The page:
Glasgow & West Scotland

Murdered teen's father unfairly dismissed from charity

Amanda Duffy
Image caption The body of Amanda Duffy was found on waste ground in Hamilton in 1992

The father of murdered teenager Amanda Duffy has been cleared of exploiting a charity he set up in her memory.

An employment tribunal ruled Joe Duffy was unfairly dismissed from Hamilton-based charity People Experiencing Trauma and Loss (Petal).

He has now been awarded almost £40,000 in compensation.

Petal was established by Mr Duffy, 66, and his wife, Kate, after their 19-year-old daughter Amanda was killed following a night out in 1992.

In February, the Crown Office failed in a bid to retry Francis Auld, who stood trial for Amanda's murder but the case was found "not proven" by a jury.

It was hoped a fresh prosecution could take place under Scotland's new double jeopardy laws.

In 2014, Mr Duffy was dismissed from his role as project director with the charity on the grounds of "gross misconduct".

No evidence of profit

It was claimed that he was guilty of misappropriating Petal funds and property, displaying aggressive behaviour and demonstrating unprofessional conduct towards a charity director.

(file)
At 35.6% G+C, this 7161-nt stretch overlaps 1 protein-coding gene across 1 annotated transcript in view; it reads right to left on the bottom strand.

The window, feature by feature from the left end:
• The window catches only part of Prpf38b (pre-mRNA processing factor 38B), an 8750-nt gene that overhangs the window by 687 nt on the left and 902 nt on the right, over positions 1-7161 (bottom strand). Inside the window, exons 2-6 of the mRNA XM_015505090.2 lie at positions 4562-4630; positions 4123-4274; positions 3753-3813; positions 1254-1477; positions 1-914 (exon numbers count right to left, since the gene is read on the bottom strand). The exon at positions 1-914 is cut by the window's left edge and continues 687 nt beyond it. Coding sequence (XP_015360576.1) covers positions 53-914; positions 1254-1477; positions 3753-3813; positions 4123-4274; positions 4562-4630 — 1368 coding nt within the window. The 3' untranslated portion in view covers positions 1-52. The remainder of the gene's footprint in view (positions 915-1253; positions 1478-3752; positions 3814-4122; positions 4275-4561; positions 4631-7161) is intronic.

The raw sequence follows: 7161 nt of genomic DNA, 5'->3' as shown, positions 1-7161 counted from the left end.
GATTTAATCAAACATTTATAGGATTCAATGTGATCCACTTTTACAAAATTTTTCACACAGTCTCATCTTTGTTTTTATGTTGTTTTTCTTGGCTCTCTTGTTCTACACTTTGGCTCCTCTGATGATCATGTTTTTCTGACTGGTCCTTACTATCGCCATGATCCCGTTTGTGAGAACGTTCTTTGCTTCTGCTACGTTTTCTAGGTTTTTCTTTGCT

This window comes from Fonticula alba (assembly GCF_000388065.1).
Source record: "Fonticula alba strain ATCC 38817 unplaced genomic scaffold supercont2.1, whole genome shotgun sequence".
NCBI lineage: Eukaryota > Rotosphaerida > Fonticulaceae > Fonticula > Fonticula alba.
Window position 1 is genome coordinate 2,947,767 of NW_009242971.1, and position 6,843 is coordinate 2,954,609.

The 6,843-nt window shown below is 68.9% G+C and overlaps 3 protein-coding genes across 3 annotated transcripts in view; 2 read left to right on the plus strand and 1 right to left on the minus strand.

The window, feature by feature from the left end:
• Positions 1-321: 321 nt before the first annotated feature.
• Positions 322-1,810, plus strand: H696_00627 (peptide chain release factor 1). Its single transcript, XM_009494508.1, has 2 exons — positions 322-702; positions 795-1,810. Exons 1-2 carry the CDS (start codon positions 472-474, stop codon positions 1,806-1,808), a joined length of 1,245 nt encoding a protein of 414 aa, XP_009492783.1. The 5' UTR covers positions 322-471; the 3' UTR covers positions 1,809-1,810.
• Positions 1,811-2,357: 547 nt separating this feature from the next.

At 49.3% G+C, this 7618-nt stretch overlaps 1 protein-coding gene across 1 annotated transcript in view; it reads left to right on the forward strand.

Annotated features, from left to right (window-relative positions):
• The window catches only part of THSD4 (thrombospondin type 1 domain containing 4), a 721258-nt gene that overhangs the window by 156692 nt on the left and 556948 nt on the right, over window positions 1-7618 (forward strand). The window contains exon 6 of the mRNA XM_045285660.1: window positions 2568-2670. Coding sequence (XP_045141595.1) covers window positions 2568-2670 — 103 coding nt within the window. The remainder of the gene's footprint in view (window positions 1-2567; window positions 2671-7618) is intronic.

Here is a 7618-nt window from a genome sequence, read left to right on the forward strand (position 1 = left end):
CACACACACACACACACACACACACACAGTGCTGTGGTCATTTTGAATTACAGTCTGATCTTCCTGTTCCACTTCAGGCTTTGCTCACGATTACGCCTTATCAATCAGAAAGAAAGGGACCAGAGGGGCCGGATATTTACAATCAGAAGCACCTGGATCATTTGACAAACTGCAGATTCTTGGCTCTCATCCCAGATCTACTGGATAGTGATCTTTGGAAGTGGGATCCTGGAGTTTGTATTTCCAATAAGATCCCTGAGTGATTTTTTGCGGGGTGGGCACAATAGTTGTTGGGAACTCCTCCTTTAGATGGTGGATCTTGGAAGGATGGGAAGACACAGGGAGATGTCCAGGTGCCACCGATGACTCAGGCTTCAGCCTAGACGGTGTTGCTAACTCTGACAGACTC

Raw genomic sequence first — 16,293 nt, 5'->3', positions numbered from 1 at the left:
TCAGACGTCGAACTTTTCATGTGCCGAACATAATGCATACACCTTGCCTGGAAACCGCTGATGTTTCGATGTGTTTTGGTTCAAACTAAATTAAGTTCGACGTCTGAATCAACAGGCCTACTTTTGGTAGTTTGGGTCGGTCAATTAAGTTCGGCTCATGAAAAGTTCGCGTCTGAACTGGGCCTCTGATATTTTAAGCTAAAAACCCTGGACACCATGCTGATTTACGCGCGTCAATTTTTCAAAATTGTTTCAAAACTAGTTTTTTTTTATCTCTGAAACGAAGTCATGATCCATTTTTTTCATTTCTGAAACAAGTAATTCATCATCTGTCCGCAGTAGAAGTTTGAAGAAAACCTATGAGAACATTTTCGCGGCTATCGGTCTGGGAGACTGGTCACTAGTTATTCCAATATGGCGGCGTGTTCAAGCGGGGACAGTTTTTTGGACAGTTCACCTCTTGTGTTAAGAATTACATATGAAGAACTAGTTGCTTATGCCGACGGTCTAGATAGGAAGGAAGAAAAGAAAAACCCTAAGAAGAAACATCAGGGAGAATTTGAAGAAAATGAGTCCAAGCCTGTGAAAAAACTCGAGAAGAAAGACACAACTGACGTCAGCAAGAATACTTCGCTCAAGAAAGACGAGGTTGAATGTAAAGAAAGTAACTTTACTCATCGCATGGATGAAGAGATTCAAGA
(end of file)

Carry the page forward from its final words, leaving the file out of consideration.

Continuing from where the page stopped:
The charity claimed Mr Duffy profited financially by sourcing water coolers and light bulbs from companies with which he had a financial interest.

Mr Duffy explained that the arrangements through a water cooler business and Speedlamps Ltd were long-standing and were known to members of the charity's management committee.

Employment Judge Shona MacLean concluded: "There was no evidence that the claimant made any profit from providing water coolers to the respondent.

"As regards Speedlamps, Ltd, the claimant was not involved on a day-to-day basis. He was not employed by Speedlamps Ltd. There was no evidence he received any dividend."

It emerged that Mr Duffy has set up another charity but he has received no income from it.

He was not available for comment.

Neil Moore, who is now chief executive of Petal, said he had not personally seen the ruling.

He added:"The judgment is with our legal team and the management committee. We will make a statement when they have had the opportunity to review it."

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